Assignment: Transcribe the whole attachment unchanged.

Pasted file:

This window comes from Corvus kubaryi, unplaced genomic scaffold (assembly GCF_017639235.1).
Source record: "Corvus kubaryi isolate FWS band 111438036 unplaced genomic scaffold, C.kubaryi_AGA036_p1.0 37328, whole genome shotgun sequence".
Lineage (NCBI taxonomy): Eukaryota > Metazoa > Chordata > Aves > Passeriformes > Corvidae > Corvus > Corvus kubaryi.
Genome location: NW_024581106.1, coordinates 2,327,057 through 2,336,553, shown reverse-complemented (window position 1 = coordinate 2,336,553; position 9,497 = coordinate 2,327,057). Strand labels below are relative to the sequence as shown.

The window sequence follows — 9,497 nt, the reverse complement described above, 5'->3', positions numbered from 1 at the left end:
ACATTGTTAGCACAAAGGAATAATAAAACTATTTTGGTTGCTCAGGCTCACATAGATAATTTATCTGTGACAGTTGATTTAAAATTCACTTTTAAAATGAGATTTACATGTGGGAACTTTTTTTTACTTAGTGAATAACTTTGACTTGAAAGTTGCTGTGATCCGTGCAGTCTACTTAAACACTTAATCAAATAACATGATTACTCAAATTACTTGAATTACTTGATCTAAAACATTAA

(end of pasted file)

This window comes from Corvus kubaryi, unplaced genomic scaffold (assembly GCF_017639235.1).
Source record: "Corvus kubaryi isolate FWS band 111438036 unplaced genomic scaffold, C.kubaryi_AGA036_p1.0 37328, whole genome shotgun sequence".
Lineage (NCBI taxonomy): Eukaryota > Metazoa > Chordata > Aves > Passeriformes > Corvidae > Corvus > Corvus kubaryi.
Genome location: NW_024581106.1, coordinates 2,327,057 through 2,336,553, shown reverse-complemented (window position 1 = coordinate 2,336,553; position 9,497 = coordinate 2,327,057). Strand labels below are relative to the sequence as shown.

The window sequence follows — 9,497 nt, the reverse complement described above, 5'->3', positions numbered from 1 at the left end:
ACATTGTTAGCACAAAGGAATAATAAAACTATTTTGGTTGCTCAGGCTCACATAGATAATTTATCTGTGACAGTTGATTTAAAATTCACTTTTAAAATGAGATTTACATGTGGGAACTTTTTTTTACTTAGTGAATAACTTTGACTTGAAAGTTGCTGTGATCCGTGCAGTCTACTTAAACACTTAATCAAATAACATGATTACTCAAATTACTTGAATTACTTGATCTAAAACATTAA